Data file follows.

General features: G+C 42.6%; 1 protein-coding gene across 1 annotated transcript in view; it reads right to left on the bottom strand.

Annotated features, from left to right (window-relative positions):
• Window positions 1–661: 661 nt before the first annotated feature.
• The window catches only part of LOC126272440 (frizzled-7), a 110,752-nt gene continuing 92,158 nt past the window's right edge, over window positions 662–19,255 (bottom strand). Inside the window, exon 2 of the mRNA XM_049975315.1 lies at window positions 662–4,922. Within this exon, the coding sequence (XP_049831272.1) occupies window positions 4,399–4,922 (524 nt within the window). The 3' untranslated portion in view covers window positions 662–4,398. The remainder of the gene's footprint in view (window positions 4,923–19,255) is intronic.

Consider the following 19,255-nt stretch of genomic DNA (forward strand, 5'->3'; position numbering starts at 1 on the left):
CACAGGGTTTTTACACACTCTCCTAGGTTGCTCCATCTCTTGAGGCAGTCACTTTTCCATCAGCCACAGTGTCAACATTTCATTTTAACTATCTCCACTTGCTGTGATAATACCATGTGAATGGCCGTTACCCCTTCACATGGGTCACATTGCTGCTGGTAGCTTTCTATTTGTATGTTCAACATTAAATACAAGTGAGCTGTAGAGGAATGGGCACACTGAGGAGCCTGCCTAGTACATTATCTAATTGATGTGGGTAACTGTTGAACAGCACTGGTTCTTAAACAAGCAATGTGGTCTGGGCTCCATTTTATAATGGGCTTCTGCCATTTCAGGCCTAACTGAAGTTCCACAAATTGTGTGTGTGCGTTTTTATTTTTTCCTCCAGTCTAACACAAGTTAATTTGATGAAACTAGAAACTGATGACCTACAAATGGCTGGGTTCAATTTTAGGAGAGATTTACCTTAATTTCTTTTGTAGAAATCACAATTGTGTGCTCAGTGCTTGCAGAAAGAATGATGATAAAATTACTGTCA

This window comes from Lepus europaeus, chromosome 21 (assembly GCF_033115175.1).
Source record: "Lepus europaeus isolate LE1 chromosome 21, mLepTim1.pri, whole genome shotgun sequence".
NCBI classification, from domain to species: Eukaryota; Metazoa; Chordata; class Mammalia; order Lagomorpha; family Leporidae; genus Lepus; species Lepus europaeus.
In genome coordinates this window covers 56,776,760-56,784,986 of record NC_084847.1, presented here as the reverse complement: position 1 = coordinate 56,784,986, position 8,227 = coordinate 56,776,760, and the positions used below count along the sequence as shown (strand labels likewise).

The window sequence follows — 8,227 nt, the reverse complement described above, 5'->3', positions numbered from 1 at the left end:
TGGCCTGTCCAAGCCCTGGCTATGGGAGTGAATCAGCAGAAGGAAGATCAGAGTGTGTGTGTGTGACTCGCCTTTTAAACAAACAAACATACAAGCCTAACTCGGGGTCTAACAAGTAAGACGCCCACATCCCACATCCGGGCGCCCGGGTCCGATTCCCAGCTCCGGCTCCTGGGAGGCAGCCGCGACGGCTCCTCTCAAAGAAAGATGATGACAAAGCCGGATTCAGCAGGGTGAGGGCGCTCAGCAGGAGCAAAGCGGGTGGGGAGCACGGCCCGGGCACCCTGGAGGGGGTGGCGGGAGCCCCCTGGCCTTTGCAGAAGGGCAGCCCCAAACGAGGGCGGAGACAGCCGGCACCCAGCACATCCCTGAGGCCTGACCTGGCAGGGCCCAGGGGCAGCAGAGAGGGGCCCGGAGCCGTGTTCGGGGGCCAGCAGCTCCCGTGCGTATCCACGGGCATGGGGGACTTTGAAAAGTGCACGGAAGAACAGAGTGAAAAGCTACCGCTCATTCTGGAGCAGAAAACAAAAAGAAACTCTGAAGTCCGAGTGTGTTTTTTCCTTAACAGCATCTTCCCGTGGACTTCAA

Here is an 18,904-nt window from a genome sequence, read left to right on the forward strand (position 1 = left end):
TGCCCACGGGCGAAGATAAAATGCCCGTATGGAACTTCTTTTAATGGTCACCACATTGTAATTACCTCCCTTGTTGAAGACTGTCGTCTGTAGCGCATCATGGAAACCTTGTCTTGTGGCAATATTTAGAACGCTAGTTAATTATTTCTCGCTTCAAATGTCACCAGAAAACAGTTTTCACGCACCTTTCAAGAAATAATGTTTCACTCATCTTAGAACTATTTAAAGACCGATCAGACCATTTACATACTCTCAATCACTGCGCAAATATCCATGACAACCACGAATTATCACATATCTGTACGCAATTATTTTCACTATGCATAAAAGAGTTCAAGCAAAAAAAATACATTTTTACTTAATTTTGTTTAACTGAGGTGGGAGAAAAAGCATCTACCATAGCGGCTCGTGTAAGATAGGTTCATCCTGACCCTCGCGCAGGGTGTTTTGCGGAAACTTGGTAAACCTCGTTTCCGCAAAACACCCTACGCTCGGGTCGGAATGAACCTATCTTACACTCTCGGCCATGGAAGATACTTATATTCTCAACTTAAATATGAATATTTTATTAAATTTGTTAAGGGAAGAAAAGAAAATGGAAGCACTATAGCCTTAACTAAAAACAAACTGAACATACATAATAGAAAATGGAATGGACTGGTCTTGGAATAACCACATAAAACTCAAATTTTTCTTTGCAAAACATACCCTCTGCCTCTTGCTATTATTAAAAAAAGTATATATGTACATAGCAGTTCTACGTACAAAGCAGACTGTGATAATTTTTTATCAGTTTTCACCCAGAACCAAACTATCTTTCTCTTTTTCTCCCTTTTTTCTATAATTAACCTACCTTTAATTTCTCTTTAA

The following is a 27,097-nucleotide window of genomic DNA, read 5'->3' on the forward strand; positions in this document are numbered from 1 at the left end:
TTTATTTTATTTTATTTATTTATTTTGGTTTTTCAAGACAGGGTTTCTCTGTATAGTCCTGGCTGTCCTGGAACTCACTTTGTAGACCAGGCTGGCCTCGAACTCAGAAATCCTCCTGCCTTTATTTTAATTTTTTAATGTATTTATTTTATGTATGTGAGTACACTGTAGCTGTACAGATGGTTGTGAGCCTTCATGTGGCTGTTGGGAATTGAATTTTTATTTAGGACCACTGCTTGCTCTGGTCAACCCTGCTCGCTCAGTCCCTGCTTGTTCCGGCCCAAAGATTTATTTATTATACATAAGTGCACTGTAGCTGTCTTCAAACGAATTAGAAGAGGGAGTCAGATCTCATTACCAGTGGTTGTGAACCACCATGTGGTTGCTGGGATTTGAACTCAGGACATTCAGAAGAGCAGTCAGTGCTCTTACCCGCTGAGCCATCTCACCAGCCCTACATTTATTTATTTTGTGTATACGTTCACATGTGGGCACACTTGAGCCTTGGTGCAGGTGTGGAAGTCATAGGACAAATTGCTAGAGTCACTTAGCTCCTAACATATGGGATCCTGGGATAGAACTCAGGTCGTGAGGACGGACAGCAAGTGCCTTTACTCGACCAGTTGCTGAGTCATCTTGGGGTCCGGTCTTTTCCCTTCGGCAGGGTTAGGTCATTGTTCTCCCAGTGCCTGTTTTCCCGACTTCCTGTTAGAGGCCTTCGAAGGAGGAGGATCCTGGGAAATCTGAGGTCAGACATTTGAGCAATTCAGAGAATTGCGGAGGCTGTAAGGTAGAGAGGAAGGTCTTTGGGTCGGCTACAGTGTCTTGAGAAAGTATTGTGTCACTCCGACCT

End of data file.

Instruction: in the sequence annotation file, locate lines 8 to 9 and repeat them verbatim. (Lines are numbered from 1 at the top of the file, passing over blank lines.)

Source record: "Lepus europaeus isolate LE1 chromosome 21, mLepTim1.pri, whole genome shotgun sequence".
NCBI classification, from domain to species: Eukaryota; Metazoa; Chordata; class Mammalia; order Lagomorpha; family Leporidae; genus Lepus; species Lepus europaeus.